- By Jason Howland
Mayo Clinic Minute: Sharpen your knife skills and avoid injury
The kitchen can be a chaotic place during the holidays. With all of the cooking, baking and food preparation, kitchen knife mishaps can occur.
In this Mayo Clinic Minute, Mayo Clinic experts weigh in on how to avoid an unnecessary trip to the emergency department for a kitchen knife injury.
Journalists: Broadcast-quality video (0:58) is in the downloads at the end of this post. Please "Courtesy: Mayo Clinic News Network." Read the script.
People tend to do a lot more cooking around the holidays, and all of that chopping and carving in the kitchen can lead to more hand injuries.
"We've had patients who have, unfortunately, stuck a knife through their hand as it slipped," says Dr. Sanj Kakar, a Mayo Clinic orthopedic surgeon. "So we see a lot of these injuries happen over the holiday season."
Dr. Kakar says kitchen knife cuts can be serious, even devastating.
"In the hand, you know, it's very complicated. We worry about injury to bones, hand fractures, but other things, (such as) if we cut the tendon, which is the rope that moves our hands and fingers, or nerve injury or even blood vessel injuries."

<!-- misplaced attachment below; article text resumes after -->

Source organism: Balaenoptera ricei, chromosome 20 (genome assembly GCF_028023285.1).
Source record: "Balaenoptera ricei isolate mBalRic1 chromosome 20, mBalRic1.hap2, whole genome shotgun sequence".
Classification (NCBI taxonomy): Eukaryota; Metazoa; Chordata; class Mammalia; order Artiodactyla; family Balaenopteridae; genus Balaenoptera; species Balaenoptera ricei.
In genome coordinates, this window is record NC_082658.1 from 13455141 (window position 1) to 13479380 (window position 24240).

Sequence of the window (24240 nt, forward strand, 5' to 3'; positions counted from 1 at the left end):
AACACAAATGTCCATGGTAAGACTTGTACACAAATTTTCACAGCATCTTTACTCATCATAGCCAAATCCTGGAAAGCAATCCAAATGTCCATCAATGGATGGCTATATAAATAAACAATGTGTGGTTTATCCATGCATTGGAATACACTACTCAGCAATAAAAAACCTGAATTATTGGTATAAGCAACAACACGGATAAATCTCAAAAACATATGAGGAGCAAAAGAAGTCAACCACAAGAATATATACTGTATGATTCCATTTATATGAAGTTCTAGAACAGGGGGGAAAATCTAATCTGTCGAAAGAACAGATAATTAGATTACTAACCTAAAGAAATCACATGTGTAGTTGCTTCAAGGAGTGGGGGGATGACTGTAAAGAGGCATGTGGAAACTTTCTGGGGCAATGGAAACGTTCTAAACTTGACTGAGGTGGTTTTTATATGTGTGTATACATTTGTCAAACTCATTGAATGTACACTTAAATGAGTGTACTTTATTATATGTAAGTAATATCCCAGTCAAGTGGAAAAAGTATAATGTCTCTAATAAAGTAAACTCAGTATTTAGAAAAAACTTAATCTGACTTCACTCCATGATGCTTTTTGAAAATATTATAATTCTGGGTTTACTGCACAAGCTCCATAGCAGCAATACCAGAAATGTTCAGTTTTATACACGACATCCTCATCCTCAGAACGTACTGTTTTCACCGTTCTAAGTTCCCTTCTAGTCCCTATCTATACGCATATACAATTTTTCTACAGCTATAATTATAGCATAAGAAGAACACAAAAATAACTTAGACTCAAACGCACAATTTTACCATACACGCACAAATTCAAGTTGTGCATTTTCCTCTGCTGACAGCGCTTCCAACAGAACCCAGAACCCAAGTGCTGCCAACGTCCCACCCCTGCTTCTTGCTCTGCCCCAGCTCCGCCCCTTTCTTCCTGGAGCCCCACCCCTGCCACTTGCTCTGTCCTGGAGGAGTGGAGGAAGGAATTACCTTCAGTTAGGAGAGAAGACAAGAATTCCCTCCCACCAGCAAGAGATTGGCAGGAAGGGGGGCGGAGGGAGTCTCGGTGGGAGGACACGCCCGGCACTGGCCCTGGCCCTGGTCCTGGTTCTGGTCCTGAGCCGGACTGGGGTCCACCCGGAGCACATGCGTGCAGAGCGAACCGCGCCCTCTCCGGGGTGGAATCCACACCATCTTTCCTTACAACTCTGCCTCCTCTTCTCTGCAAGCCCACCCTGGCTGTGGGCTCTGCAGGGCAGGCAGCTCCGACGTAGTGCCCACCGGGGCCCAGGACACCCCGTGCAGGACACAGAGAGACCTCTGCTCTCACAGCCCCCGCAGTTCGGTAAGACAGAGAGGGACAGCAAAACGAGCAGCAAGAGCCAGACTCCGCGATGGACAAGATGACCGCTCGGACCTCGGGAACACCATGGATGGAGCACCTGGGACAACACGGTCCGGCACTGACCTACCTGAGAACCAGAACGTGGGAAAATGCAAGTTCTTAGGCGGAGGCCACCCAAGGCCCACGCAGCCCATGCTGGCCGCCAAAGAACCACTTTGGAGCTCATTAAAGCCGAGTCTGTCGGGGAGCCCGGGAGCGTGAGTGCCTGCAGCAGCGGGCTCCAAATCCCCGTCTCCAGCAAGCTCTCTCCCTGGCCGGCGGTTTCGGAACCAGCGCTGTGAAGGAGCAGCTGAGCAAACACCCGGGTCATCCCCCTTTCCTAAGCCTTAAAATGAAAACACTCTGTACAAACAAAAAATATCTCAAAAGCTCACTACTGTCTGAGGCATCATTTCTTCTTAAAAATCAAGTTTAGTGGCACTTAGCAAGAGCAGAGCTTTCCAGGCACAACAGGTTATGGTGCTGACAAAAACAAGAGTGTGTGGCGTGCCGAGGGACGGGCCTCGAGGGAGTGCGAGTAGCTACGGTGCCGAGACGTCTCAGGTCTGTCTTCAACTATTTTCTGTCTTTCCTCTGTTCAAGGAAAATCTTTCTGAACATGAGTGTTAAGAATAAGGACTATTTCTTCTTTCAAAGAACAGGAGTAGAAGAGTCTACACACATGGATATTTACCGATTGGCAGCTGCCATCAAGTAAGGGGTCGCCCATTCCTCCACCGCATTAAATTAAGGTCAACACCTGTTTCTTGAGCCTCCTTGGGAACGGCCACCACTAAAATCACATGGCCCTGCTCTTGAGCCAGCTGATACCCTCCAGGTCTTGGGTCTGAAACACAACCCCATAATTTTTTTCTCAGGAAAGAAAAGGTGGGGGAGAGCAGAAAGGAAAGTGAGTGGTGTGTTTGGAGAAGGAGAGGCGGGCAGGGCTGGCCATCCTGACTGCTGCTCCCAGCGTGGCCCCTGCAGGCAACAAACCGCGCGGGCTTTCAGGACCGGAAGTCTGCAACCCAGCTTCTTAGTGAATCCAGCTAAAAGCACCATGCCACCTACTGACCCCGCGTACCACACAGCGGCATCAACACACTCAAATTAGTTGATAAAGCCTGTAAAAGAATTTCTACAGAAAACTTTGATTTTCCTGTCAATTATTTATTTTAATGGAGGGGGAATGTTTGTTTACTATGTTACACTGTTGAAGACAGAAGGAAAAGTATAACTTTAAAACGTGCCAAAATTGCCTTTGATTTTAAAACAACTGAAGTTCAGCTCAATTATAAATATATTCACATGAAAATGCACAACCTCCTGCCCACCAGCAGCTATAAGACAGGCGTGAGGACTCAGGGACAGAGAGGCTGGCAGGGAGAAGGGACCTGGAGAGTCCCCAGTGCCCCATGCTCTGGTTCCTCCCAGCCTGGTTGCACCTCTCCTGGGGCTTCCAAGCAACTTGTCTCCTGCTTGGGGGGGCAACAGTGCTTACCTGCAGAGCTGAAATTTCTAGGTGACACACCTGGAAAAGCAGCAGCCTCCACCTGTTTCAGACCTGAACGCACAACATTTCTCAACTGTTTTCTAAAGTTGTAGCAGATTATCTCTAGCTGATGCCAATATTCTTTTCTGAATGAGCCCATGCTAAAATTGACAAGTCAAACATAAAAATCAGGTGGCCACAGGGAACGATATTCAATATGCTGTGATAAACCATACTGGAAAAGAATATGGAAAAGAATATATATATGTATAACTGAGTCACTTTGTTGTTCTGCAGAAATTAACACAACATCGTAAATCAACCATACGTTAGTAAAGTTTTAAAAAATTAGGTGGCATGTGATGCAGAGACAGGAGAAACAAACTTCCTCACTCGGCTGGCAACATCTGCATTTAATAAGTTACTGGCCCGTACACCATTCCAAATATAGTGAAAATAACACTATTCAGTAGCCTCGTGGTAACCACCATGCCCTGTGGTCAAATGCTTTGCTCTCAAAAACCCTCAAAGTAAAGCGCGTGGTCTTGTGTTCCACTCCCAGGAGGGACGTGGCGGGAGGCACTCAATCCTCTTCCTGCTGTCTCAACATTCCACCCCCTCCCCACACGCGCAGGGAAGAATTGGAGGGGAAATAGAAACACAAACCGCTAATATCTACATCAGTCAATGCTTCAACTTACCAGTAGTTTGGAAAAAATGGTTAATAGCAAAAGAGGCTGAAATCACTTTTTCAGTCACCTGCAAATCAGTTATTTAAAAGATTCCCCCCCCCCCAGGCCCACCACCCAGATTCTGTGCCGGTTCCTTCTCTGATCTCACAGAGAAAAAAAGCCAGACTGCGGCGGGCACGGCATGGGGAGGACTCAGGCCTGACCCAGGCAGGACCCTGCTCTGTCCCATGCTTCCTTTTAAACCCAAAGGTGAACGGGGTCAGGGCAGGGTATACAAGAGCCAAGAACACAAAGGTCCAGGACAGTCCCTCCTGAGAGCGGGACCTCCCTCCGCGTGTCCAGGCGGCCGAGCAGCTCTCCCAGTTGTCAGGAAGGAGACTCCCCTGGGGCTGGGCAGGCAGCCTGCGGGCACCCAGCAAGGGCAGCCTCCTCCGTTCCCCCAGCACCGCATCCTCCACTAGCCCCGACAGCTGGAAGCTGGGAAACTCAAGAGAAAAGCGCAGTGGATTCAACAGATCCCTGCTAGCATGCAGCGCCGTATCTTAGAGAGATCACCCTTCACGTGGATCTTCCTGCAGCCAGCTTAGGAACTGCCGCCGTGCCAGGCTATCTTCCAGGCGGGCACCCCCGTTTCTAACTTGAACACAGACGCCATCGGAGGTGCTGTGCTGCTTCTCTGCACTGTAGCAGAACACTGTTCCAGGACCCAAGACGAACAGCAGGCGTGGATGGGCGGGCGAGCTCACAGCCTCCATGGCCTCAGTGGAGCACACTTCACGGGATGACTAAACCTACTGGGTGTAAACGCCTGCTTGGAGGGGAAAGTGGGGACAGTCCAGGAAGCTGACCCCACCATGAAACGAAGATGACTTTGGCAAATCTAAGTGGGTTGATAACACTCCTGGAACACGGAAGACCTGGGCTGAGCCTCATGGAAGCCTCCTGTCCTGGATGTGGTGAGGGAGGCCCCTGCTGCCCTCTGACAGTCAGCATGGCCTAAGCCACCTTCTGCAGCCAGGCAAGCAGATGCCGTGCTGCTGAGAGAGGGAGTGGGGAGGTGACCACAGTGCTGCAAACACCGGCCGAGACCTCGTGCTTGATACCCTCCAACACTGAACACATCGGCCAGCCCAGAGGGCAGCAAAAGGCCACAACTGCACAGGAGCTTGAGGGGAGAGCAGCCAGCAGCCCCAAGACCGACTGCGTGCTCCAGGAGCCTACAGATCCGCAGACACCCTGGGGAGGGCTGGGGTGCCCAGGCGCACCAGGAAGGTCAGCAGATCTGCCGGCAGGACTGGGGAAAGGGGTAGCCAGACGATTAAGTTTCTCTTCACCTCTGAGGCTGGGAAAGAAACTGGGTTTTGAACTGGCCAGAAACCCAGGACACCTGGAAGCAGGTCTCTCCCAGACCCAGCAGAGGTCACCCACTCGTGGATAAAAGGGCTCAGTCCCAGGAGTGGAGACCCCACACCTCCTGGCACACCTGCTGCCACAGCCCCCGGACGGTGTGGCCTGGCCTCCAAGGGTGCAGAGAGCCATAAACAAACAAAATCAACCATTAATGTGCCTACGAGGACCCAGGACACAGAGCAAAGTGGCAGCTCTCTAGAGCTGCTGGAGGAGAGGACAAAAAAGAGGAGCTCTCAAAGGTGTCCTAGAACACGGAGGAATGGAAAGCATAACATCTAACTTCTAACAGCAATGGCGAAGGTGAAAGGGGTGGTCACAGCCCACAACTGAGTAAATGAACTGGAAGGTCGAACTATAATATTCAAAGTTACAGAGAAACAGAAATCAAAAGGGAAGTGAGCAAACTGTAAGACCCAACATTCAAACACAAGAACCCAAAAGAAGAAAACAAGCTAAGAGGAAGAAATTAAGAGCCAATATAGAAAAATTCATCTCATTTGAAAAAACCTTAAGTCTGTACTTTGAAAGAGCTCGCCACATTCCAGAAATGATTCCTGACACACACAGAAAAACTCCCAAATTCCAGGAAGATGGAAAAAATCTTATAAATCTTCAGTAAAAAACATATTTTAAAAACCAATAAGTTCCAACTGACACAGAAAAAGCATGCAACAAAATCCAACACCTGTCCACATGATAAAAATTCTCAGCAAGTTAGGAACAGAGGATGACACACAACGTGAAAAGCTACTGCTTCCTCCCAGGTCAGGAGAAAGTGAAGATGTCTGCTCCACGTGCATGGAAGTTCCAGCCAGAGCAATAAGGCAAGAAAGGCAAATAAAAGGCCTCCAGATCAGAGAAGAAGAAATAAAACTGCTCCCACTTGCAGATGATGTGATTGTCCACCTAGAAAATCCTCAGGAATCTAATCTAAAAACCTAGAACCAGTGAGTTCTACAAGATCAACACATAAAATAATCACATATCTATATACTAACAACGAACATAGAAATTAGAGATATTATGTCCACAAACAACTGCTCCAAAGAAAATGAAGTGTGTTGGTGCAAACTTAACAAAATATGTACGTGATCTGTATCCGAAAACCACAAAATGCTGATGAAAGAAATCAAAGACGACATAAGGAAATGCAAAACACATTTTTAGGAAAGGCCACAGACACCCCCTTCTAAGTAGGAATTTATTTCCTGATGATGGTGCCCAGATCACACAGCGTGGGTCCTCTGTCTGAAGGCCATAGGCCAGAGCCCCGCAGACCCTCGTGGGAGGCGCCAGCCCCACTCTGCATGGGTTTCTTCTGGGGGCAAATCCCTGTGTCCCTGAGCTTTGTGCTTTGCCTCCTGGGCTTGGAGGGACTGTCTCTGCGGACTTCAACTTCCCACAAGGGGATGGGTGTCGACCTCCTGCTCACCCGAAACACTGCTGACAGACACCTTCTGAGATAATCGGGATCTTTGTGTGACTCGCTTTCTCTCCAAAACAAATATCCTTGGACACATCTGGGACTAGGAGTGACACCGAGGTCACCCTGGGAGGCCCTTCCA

Before you take a stab at carving up that tough autumn vegetable, make sure you're using the right technique. Mayo Clinic Executive Chef Jen Welper explains a common mistake people make while using a knife:
"Don't go straight down with your knife. Just kind of already make contact inside of it, and then help push down," Welper says.
She adds that using sharp knives to drive into what you're cutting will not only require less pressure, but also can help keep the food or knife from slipping.
Some other tips to avoid hand injuries include:
- Slice away from your hand and keep your fingers clear of the blade.
- Never use the palm of your hand as a cutting board.
- Keep your eyes on your cutting. Avoid distractions and alcohol.
For the safety of our patients, staff and visitors, Mayo Clinic has strict masking policies in place. Anyone shown without a mask was either recorded prior to COVID-19 or recorded in a non-patient care area where social distancing and other safety protocols were followed.